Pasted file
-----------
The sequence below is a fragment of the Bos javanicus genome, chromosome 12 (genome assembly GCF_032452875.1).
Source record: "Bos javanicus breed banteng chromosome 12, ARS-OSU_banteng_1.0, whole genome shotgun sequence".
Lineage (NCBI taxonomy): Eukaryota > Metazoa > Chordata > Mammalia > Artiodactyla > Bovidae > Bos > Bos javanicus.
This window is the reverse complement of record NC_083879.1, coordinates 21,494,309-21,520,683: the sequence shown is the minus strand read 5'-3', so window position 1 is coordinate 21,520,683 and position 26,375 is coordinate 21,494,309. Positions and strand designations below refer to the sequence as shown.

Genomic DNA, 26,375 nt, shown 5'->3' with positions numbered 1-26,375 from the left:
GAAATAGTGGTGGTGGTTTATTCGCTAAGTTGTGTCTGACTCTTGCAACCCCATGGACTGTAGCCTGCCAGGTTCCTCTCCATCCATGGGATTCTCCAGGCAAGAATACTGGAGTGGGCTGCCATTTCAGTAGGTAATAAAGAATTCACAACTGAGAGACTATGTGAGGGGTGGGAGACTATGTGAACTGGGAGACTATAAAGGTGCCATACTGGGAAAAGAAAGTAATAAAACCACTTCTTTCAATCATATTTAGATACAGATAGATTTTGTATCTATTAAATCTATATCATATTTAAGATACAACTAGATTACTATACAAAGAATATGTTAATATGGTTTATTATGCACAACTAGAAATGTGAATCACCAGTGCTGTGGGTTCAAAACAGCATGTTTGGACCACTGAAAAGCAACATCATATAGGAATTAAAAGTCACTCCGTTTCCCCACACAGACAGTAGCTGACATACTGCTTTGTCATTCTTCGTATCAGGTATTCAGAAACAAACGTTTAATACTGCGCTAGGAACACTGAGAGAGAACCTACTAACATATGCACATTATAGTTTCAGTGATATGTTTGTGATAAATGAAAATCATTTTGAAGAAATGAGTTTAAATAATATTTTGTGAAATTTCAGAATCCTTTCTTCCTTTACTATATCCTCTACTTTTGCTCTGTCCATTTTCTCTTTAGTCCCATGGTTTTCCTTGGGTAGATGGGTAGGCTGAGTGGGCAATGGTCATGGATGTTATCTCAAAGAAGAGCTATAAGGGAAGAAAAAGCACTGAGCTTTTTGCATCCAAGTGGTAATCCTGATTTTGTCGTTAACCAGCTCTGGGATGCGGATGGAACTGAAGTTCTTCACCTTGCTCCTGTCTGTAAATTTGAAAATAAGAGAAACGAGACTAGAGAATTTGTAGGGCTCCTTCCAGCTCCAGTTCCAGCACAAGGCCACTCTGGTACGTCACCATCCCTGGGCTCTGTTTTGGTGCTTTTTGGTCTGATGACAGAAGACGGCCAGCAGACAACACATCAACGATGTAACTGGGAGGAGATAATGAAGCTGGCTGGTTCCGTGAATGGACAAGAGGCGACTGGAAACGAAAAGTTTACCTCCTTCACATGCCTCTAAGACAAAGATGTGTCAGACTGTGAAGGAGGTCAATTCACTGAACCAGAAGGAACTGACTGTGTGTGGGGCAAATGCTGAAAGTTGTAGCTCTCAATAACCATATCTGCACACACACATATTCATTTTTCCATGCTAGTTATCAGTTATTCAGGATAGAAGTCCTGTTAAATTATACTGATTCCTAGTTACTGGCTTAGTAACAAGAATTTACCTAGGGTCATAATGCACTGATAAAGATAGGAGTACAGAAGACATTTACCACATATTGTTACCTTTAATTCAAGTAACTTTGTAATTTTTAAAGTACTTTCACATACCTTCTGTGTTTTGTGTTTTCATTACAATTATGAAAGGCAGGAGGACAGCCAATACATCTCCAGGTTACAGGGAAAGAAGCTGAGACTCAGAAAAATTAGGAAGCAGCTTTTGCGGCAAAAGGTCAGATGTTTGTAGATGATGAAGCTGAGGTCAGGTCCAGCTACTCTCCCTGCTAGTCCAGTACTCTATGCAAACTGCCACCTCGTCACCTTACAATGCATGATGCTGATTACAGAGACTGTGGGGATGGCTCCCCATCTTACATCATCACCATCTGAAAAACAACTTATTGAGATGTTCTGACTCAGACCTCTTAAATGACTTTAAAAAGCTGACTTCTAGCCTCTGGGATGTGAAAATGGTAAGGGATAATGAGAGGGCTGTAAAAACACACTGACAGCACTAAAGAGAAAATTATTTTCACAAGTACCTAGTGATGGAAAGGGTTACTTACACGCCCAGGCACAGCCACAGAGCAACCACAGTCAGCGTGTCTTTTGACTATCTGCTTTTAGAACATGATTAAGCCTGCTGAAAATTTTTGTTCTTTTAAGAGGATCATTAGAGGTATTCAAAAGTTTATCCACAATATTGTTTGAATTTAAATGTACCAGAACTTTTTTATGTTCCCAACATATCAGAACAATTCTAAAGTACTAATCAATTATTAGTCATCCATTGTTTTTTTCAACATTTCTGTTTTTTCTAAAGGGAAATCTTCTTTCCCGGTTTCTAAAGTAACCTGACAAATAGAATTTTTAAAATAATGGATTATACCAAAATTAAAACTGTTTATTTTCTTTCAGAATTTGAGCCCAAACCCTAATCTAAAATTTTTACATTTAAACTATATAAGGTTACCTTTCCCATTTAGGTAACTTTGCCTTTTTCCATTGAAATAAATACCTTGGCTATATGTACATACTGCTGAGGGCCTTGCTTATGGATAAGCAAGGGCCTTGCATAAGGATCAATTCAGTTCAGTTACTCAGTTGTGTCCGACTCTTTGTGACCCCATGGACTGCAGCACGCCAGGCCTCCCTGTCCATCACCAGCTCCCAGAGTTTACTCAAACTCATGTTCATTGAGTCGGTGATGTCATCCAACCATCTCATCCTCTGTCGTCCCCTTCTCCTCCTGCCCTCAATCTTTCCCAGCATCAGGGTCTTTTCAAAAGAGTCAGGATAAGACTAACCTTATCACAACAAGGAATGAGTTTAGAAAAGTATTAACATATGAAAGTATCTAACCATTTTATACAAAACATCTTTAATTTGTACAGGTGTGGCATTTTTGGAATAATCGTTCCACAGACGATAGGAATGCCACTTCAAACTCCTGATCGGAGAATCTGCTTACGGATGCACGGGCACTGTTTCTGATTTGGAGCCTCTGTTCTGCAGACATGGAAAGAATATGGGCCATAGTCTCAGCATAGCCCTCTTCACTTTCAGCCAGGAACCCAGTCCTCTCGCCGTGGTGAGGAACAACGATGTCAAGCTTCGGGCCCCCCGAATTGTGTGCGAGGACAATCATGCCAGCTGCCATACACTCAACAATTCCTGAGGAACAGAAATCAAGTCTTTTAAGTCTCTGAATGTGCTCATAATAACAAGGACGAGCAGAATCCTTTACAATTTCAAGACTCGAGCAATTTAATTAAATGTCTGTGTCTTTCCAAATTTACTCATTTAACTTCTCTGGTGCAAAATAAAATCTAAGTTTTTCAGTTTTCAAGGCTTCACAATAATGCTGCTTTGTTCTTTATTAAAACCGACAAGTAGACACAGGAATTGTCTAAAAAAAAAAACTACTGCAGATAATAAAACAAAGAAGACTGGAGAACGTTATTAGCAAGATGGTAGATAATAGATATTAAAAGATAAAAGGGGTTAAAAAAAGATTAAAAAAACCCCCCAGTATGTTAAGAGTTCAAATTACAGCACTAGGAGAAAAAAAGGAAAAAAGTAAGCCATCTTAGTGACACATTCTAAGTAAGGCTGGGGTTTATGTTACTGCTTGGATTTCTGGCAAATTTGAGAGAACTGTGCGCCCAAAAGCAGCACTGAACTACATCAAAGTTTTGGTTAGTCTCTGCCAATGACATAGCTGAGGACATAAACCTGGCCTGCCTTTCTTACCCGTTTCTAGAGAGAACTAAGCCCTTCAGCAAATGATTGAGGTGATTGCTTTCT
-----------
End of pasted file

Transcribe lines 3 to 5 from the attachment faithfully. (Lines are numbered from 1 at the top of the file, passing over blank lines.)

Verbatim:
Lineage (NCBI taxonomy): Eukaryota > Metazoa > Chordata > Mammalia > Artiodactyla > Bovidae > Bos > Bos javanicus.
This window is the reverse complement of record NC_083879.1, coordinates 21,494,309-21,520,683: the sequence shown is the minus strand read 5'-3', so window position 1 is coordinate 21,520,683 and position 26,375 is coordinate 21,494,309. Positions and strand designations below refer to the sequence as shown.

Genomic DNA, 26,375 nt, shown 5'->3' with positions numbered 1-26,375 from the left: